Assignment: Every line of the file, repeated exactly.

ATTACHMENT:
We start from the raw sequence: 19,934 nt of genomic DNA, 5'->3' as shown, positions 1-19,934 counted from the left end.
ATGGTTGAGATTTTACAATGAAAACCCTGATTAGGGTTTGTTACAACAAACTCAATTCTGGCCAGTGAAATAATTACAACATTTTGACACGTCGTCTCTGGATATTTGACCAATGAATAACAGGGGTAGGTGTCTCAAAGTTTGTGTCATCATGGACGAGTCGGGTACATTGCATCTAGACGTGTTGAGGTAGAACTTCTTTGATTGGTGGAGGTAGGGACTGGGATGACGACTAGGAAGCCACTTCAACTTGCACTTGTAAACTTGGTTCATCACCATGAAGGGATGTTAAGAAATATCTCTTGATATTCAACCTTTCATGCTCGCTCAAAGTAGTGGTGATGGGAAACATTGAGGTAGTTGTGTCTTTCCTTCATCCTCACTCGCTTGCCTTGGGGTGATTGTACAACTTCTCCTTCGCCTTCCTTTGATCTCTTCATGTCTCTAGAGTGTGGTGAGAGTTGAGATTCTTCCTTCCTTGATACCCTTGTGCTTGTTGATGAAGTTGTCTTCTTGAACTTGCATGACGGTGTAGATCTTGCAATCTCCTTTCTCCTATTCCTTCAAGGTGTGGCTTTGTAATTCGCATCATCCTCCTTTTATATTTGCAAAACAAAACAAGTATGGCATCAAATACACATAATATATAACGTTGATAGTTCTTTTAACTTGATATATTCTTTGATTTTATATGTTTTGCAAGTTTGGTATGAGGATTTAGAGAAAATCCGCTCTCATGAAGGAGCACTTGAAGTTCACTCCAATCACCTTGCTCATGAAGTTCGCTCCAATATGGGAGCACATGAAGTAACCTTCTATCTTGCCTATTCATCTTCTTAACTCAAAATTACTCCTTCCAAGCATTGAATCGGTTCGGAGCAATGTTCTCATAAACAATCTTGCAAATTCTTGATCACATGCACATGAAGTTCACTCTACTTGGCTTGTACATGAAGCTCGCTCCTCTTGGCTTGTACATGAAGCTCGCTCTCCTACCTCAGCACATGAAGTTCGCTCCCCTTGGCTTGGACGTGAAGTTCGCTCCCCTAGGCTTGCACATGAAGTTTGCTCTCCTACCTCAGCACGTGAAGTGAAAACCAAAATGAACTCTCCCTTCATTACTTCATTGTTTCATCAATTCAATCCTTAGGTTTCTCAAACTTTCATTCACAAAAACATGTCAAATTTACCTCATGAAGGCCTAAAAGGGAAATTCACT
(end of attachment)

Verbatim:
We start from the raw sequence: 19,934 nt of genomic DNA, 5'->3' as shown, positions 1-19,934 counted from the left end.
ATGGTTGAGATTTTACAATGAAAACCCTGATTAGGGTTTGTTACAACAAACTCAATTCTGGCCAGTGAAATAATTACAACATTTTGACACGTCGTCTCTGGATATTTGACCAATGAATAACAGGGGTAGGTGTCTCAAAGTTTGTGTCATCATGGACGAGTCGGGTACATTGCATCTAGACGTGTTGAGGTAGAACTTCTTTGATTGGTGGAGGTAGGGACTGGGATGACGACTAGGAAGCCACTTCAACTTGCACTTGTAAACTTGGTTCATCACCATGAAGGGATGTTAAGAAATATCTCTTGATATTCAACCTTTCATGCTCGCTCAAAGTAGTGGTGATGGGAAACATTGAGGTAGTTGTGTCTTTCCTTCATCCTCACTCGCTTGCCTTGGGGTGATTGTACAACTTCTCCTTCGCCTTCCTTTGATCTCTTCATGTCTCTAGAGTGTGGTGAGAGTTGAGATTCTTCCTTCCTTGATACCCTTGTGCTTGTTGATGAAGTTGTCTTCTTGAACTTGCATGACGGTGTAGATCTTGCAATCTCCTTTCTCCTATTCCTTCAAGGTGTGGCTTTGTAATTCGCATCATCCTCCTTTTATATTTGCAAAACAAAACAAGTATGGCATCAAATACACATAATATATAACGTTGATAGTTCTTTTAACTTGATATATTCTTTGATTTTATATGTTTTGCAAGTTTGGTATGAGGATTTAGAGAAAATCCGCTCTCATGAAGGAGCACTTGAAGTTCACTCCAATCACCTTGCTCATGAAGTTCGCTCCAATATGGGAGCACATGAAGTAACCTTCTATCTTGCCTATTCATCTTCTTAACTCAAAATTACTCCTTCCAAGCATTGAATCGGTTCGGAGCAATGTTCTCATAAACAATCTTGCAAATTCTTGATCACATGCACATGAAGTTCACTCTACTTGGCTTGTACATGAAGCTCGCTCCTCTTGGCTTGTACATGAAGCTCGCTCTCCTACCTCAGCACATGAAGTTCGCTCCCCTTGGCTTGGACGTGAAGTTCGCTCCCCTAGGCTTGCACATGAAGTTTGCTCTCCTACCTCAGCACGTGAAGTGAAAACCAAAATGAACTCTCCCTTCATTACTTCATTGTTTCATCAATTCAATCCTTAGGTTTCTCAAACTTTCATTCACAAAAACATGTCAAATTTACCTCATGAAGGCCTAAAAGGGAAATTCACT